When Typhoon Haiyan struck the Philippines in 2013, it made a direct hit on the hometown of Yeb Saño’s family. Saño,the country’s chief climate negotiator at the time, had to attend the United Nations climate change conference in Poland only days after the storm passed. As he addressed the other delegates, his brother was helping collect the dead.
“My brother remembered exactly how many bodies he picked up with his own hands,” Saño said. “Seventy-three dead bodies exactly.”
Haiyan ultimately killed more than 6,000 people in the Philippines and damaged more than 1 million homes, uprooting lives with devastation from which the country still hasn’t recovered. While the storm may have been an act of nature, Saño and others were convinced that humans, ultimately, were responsible.
In 2015, working with Greenpeace Southeast Asia, Saño sought to hold those people accountable, petitioning the Philippines’ Commission on Human Rights to declare the world’s largest fossil fuel companies “accountable for either impairing, infringing, abusing or violating human rights” because of their contribution to climate change.
Earlier this month, the commission issued its conclusions. Saño felt vindicated. In a damning and lucidly-written report, the commission found that the world’s largest fossil fuel companies had “engaged in willful obfuscation and obstruction to prevent meaningful climate action.” The companies continue to deny climate science and try to slow a transition away from fossil fuels, the report said, driven “not by ignorance, but by greed.”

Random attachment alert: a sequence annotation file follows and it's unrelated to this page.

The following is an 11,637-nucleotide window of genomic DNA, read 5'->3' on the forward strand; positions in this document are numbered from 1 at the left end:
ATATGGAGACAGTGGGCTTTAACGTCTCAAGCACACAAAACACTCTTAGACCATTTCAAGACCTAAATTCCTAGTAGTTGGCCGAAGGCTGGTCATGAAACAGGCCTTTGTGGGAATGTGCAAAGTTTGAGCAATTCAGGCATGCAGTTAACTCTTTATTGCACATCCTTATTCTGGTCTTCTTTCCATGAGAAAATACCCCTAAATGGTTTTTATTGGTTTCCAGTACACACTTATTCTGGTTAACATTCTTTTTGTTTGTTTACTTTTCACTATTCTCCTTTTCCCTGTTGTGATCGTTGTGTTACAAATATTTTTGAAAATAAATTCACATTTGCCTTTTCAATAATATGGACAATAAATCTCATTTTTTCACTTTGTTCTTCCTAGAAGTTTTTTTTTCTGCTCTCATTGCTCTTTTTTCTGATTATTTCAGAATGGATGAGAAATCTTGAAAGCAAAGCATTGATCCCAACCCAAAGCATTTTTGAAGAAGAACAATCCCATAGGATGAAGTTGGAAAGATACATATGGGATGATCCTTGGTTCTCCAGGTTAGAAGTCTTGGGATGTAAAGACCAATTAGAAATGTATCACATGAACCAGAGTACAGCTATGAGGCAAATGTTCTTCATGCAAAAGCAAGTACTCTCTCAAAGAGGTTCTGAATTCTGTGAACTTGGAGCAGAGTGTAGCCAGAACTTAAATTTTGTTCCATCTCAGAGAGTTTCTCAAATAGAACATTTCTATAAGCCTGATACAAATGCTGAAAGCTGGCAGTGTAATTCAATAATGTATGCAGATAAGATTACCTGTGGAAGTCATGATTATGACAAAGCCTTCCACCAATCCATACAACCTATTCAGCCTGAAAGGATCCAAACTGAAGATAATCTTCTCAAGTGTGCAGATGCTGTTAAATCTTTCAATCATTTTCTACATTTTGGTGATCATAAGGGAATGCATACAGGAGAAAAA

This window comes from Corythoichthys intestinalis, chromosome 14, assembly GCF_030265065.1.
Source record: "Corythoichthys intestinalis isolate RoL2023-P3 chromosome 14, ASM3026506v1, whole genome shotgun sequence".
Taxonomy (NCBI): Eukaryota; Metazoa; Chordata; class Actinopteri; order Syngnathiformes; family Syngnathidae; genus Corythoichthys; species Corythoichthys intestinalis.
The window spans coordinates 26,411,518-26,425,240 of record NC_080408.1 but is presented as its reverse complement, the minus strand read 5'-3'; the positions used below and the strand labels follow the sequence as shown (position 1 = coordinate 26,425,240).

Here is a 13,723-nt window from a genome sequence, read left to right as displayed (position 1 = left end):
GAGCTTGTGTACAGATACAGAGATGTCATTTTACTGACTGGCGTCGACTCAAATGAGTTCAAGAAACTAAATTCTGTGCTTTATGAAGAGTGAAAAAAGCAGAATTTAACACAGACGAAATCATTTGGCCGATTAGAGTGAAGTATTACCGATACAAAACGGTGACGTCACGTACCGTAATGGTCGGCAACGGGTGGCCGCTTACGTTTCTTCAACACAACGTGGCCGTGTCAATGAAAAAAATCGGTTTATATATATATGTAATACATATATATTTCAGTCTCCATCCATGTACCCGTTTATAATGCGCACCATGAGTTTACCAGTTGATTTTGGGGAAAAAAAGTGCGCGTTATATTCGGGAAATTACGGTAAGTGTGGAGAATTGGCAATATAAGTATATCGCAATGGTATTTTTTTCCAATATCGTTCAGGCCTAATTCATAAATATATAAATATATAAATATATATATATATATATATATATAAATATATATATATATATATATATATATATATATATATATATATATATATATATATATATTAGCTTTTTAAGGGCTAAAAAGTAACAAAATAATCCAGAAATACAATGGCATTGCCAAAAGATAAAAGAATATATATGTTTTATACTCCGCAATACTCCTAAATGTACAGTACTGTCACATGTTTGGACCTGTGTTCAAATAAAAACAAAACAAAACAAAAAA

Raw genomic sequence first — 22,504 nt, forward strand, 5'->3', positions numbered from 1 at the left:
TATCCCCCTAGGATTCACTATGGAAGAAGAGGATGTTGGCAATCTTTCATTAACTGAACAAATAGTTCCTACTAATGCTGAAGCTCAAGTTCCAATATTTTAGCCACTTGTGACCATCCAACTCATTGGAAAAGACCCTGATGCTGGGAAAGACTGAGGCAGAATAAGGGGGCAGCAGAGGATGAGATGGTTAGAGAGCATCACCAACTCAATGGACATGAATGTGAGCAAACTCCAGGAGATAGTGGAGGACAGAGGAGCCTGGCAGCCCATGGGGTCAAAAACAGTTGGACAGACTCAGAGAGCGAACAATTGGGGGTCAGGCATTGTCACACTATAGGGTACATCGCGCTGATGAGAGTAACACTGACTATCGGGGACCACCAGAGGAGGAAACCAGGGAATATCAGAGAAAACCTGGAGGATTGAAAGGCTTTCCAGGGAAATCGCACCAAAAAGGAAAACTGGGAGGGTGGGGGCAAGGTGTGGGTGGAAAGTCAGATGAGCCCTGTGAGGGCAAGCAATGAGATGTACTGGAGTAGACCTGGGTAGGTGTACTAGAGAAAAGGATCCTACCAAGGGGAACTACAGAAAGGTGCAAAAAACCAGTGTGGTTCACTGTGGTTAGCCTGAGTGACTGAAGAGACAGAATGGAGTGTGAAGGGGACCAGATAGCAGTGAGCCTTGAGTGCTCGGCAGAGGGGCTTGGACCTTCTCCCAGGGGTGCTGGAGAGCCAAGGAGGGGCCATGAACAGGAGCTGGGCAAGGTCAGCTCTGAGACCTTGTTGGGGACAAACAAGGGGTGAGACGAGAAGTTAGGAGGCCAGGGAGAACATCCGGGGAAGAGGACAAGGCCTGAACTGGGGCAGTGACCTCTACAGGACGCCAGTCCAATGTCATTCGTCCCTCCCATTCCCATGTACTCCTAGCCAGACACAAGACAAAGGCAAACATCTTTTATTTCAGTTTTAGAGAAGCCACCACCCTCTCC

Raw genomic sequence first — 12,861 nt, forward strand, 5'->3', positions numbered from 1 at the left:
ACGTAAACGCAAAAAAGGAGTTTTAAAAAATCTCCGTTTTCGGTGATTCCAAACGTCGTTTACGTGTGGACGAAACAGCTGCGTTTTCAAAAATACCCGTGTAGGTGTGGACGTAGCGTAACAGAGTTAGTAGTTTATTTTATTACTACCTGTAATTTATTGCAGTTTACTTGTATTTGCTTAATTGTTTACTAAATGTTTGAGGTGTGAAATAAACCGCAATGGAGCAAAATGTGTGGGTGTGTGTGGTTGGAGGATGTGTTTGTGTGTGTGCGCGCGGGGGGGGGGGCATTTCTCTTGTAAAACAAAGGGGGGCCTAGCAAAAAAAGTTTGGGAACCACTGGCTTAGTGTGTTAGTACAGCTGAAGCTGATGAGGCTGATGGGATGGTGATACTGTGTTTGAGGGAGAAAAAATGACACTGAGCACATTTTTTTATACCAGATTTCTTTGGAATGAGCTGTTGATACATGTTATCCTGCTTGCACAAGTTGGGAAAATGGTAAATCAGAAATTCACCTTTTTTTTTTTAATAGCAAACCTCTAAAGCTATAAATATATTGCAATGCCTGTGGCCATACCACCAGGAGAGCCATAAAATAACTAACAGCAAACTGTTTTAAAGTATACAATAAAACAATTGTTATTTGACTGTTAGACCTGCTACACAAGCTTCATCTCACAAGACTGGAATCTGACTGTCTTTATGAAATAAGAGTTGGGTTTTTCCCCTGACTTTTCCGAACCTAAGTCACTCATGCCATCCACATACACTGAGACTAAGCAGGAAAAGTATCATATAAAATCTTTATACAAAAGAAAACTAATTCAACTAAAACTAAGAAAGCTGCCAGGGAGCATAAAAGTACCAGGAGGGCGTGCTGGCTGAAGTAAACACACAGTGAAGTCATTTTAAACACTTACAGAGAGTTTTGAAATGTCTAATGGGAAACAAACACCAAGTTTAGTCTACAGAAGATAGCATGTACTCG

As the first national human rights body to weigh in on fossil fuel companies’ role in driving climate change, the commission determined that corporations have obligations under human rights law and can be held liable if they neglect them. While the commission has no power to compel companies or governments to act on its findings, legal experts said its report carries broad implications for other cases.
“This is a milestone for the narrative that climate impacts result in the infringement of human rights,” said Saño, now the executive director of Greenpeace Southeast Asia. “So this report means a lot to Filipinos who confront the adverse effects of the climate crisis. This means a lot for the pursuit of climate justice.”